Two brothers once lived upon a little plot of ground—one rich, the other poor. The poor brother went to the rich one to beg of him a horse that he might fetch wood from the forest. His brother gave him the horse; but the poor one begged of him likewise a horse-collar, whereat the other was angry and would not give it him. So the poor fellow in his trouble fastened the sledge to the horse’s tail and thus drove to the forest, and got such a load of wood that the horse had scarcely strength to draw it. When he came home, he opened the gate, but forgot to remove the foot-board, fastened to the side posts to keep the snow from coming in under the door; and the horse stumbled against the board and lost his tail. The poor fellow took the horse back, but when his brother saw the beast without a tail, he would not have him, and set out to go before the judge, Shemyaka, to make a complaint. The poor man saw that he would fall into trouble, and the judge would send for him: he considered for a long while that he had nothing to give, and he followed his brother on foot.
On the way, as night came on, they stopped at the house of a merchant. The rich brother was taken in to supper and well treated, but the poor man was not given anything to eat, and had to take his night’s rest on the kitchen stove. All night he was tossing and rolling about hungry, and at last he fell off the stove on to a cradle lying beside it, and killed the merchant’s baby in the fall. So the merchant was very angry, and next morning went with him to get the poor man punished by the judge Shemyaka.
It so happened that on the way to town the party had to go over a bridge, and the poor man was so frightened at the thought of what the judge Shemyaka might do to him that he threw himself over the bridge, to put an end to his life; but just at that instant a young man was driving his sick father to the bath-house, and the poor man fell upon the sledge and crushed the old man. So the son went with the rich brother and the merchant to the judge to make his complaint that the poor man had killed his father.
The rich brother came first before the judge Shemyaka and complained that his brother had pulled off the tail of his horse. The poor man took a stone and tied it in a towel; and, standing up behind his brother, he held it up to the judge, intending to kill him unless he decided in his favour. The judge thought that the towel was filled with roubles, and so he ordered the rich man to give back the horse to the poor one until his tail had grown again.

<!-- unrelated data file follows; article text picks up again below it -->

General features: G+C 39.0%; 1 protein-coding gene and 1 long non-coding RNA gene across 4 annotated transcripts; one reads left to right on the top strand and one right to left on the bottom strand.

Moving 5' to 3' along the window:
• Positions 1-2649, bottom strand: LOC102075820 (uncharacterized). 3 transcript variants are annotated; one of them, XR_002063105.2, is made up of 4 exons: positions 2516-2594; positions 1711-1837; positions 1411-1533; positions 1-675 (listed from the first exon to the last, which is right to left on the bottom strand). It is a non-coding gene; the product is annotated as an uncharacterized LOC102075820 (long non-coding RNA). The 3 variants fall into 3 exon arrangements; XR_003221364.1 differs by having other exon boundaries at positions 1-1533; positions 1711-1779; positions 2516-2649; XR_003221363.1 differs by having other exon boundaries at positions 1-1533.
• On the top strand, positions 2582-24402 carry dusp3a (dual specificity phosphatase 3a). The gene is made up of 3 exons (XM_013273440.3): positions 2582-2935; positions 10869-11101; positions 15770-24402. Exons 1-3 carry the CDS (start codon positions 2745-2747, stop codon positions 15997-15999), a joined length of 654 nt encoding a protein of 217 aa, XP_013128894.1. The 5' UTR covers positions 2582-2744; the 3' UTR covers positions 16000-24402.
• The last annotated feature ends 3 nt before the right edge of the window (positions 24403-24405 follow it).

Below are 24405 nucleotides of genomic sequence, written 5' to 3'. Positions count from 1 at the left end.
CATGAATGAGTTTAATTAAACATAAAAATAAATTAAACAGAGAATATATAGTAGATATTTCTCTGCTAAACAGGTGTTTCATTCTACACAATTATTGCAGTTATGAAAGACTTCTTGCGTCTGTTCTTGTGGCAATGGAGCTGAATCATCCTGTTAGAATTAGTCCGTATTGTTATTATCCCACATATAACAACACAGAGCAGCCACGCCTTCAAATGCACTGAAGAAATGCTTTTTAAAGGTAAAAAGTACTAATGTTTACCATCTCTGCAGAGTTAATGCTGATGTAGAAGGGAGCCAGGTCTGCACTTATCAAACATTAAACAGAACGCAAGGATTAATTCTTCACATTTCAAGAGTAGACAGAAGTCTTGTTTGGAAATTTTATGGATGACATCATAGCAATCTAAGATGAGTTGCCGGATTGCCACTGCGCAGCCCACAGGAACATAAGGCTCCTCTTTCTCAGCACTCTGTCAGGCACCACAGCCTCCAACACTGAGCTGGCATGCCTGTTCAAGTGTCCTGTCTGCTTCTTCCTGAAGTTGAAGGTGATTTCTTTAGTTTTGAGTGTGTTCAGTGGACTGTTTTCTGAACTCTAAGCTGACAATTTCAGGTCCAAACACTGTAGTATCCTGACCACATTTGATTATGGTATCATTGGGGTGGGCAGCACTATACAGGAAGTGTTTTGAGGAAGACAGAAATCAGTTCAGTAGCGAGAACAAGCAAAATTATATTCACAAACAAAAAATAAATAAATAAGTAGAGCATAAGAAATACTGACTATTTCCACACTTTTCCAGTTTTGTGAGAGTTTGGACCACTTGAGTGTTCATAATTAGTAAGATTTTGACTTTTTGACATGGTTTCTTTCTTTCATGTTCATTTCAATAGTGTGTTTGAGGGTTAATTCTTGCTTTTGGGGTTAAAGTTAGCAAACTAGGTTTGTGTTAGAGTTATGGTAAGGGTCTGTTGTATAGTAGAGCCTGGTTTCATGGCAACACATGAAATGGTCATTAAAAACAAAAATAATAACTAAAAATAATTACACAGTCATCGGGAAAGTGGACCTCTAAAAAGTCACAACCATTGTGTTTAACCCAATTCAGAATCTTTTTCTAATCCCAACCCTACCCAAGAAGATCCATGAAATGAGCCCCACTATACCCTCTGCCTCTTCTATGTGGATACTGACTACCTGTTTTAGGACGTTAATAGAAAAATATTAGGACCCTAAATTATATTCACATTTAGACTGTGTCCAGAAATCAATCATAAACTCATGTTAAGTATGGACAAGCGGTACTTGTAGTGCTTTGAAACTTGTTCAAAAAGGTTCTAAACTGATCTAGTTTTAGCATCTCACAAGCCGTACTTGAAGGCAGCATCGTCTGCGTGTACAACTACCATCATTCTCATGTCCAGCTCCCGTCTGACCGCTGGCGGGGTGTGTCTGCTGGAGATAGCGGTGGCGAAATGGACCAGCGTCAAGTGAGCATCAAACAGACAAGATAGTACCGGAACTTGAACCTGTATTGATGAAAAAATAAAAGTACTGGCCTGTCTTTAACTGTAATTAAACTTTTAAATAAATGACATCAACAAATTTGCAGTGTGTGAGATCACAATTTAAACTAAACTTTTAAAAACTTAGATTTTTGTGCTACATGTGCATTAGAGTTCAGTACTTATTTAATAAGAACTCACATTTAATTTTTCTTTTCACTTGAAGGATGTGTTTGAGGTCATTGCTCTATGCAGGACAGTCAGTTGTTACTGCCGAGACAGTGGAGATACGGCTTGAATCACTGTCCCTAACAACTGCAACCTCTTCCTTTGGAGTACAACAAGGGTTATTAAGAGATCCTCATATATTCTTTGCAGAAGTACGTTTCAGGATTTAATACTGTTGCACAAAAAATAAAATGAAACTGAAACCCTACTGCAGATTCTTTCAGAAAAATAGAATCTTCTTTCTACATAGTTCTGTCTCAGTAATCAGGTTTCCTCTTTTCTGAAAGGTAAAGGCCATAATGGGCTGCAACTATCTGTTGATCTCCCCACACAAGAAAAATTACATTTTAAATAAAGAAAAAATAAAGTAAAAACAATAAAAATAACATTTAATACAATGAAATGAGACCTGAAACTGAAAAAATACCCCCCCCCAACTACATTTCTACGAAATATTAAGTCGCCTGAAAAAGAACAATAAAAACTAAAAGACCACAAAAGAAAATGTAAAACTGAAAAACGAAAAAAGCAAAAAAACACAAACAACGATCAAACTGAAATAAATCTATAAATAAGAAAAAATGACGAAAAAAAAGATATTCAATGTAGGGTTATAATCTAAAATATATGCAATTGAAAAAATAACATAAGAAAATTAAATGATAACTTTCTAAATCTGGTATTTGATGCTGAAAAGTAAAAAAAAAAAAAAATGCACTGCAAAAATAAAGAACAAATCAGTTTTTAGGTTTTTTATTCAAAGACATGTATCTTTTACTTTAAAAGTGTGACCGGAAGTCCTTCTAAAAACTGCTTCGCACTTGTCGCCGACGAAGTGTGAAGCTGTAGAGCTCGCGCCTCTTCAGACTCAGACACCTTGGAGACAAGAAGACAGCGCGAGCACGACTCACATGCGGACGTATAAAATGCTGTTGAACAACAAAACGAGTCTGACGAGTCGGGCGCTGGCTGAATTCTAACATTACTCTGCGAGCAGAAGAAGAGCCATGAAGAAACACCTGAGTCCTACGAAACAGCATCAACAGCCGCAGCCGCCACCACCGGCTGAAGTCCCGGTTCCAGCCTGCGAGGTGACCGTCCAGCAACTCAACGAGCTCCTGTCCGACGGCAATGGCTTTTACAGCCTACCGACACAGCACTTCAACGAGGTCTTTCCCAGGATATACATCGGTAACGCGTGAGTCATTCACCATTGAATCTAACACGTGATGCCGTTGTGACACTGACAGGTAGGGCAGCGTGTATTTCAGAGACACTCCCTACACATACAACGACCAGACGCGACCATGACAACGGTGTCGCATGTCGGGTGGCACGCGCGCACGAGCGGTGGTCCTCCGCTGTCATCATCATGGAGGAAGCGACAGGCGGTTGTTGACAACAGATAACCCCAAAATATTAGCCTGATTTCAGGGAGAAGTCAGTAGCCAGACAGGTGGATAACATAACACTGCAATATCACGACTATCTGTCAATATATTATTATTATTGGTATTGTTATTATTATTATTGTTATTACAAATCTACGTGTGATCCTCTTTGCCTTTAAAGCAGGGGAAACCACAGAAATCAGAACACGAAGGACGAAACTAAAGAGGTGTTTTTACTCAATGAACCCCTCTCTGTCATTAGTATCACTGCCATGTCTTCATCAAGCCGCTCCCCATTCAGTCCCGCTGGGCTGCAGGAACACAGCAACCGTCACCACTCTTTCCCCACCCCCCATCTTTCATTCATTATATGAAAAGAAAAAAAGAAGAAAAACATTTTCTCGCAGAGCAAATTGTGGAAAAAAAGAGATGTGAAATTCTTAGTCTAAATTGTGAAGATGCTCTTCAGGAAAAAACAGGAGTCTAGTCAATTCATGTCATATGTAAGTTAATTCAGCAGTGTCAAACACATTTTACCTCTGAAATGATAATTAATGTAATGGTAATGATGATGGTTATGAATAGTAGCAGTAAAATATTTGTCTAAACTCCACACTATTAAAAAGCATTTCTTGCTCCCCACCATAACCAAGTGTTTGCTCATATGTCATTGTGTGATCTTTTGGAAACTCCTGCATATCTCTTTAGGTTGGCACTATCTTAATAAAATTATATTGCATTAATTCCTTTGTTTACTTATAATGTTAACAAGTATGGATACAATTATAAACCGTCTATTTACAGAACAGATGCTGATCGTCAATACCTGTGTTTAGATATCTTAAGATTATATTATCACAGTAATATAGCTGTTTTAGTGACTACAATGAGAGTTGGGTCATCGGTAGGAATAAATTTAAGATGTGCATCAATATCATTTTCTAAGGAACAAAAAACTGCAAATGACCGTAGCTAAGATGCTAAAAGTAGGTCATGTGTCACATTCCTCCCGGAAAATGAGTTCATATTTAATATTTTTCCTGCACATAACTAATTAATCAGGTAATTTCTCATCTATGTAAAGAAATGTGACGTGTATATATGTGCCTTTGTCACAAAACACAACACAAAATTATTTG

Then the merchant came up to complain of the death of his baby, and the poor man again brandished his heavy towel before the judge, and because he hoped for another bribe the judge said: “You must send your wife to the poor man’s house till she has another baby, and then you will be as well off as before.”
Then the son came and accused the poor man of having crushed his father to death, and asked the judge for justice. The poor man took up the stone again, and showed it as before to the judge, who fancied that the man would perhaps give him for this charge another hundred roubles. So he ordered the son to stand on the bridge while the poor man passed under it; and that the son should in like manner leap down upon the poor man and crush him.
So the poor brother came to the rich one to fetch the horse without a tail, according to the judge’s sentence, and to keep it until the tail grew again. The rich man was very loth to give up the horse, and instead, made him a present of five roubles, three bushels of corn, and a milch goat, and thus they settled their quarrel.
So then the poor man went to the merchant to take his wife away from him, and the merchant offered him fifty roubles, a cow with her calf, a mare with her foal, and five measures of grain, which he willingly accepted.
Then the poor man went to the son and said: “Come, the judge has said that you must place yourself on the bridge while I stand under it, and you must throw yourself down on me and kill me.” Then the son thought to himself: “Who knows but that, if I throw myself from the bridge, I may, perhaps, instead of falling on this man, dash myself to pieces.” So he tried to make peace with the poor man, and gave him two hundred roubles, a horse, and five measures of corn.
But the judge Shemyaka sent his servant to the poor man to ask for the three hundred roubles. The poor man showed him the stone and said: “If the judge had not decided in my favour I should have killed him.” So the servant went back to the judge and told him what the poor man had said; whereat the judge, overjoyed, exclaimed: “Heaven be thanked that I decided in this man’s favour!”